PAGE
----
PAPER CHROMATOGRAPHY SEPARATES PLANT PIGMENTS
1) Prepare an extract of plant tissue (e.g., leaves, flowers).
2) Apply the technique of paper chromatography as a method for separating individual plant pigments contained in plant tissue extracts containing pigment blends.
2) Describe the application of this technique to the study of plant pigments and develop related testable questions.
3) Generate ideas about ways to improve the technique to yield better results.
INTRODUCTION TO PLANT PIGMENTS
A "pigment" is simply a molecule that absorbs and reflects light. Recall that white light actually consists of many colors – you may have learned “ROY G BIV” in high school physics as a way to remember the colors of light that make up the white light of the “visible spectrum”. Different pigments appear different colors because they have differing abilities to absorb and reflect various colors of light. (A more thorough discussion of the light-absorbing properties of pigments will be presented in the Spectrophotometry lab.) The broad array of colors found in plant tissues such as leaves, flowers, and fruits, can be accounted for by the presence of literally thousands of different kinds of plant pigments.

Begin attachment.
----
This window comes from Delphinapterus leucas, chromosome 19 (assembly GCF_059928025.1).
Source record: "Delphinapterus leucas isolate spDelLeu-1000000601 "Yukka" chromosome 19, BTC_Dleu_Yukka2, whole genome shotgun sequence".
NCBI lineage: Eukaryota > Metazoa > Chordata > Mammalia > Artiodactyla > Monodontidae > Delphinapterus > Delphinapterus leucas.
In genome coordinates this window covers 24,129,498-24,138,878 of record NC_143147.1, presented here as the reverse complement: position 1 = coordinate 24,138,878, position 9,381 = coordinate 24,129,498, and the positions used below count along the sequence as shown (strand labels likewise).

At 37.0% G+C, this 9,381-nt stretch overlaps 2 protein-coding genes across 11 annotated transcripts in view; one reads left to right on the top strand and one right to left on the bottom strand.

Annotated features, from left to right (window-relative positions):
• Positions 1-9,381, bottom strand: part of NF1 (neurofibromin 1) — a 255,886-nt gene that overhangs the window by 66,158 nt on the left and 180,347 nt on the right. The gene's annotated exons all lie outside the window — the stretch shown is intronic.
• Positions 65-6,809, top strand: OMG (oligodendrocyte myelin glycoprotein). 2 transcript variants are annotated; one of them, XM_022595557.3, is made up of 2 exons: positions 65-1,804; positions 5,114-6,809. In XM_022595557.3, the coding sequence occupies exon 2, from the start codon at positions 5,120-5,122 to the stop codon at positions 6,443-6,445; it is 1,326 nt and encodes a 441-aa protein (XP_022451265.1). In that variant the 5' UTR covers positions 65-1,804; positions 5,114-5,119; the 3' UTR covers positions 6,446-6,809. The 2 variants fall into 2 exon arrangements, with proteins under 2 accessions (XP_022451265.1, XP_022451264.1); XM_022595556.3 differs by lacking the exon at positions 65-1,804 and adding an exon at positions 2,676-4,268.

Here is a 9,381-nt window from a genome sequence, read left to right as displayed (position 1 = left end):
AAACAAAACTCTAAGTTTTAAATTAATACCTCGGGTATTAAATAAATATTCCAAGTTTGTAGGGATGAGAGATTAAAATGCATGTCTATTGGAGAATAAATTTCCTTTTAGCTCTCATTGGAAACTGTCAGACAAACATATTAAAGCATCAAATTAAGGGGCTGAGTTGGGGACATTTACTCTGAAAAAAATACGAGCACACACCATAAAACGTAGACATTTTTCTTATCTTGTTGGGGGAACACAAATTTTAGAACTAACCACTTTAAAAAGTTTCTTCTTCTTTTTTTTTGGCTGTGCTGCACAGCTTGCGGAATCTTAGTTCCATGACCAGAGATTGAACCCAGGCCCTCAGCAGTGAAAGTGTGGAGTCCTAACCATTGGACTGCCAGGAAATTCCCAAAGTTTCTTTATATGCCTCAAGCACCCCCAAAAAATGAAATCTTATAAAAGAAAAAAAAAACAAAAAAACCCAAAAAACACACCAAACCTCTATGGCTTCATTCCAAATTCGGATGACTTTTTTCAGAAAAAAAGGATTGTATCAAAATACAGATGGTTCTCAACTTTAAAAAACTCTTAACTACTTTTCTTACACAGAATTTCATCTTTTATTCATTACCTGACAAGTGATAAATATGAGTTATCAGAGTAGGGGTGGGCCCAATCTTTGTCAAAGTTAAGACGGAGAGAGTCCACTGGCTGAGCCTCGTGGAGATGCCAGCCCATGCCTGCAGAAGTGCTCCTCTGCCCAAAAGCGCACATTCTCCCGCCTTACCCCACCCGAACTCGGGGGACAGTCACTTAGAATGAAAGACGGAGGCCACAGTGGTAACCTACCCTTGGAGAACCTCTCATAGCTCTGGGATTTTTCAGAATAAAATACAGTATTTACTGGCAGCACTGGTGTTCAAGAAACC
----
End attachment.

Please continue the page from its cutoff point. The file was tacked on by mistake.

Through plant breeding and horticultural practices, humans have manipulated plants’ pigment producing capabilities to serve our own desires. News was made recently when a true blue rose cultivar was successfully created in Japan. In nature, color is an important attribute of plants that serves to attract pollinators to receptive flowers and signal fruit ripeness to seed dispersers. In some instances, colors may also serve to warn potential predators of poisonous or toxic substances contained in plant tissues.
Color-producing pigments have other important roles in plants beyond regulating interactions with animals. Chlorophyll is a pigment that reflects green light, but absorbs red and blue wavelengths and is critical for the light...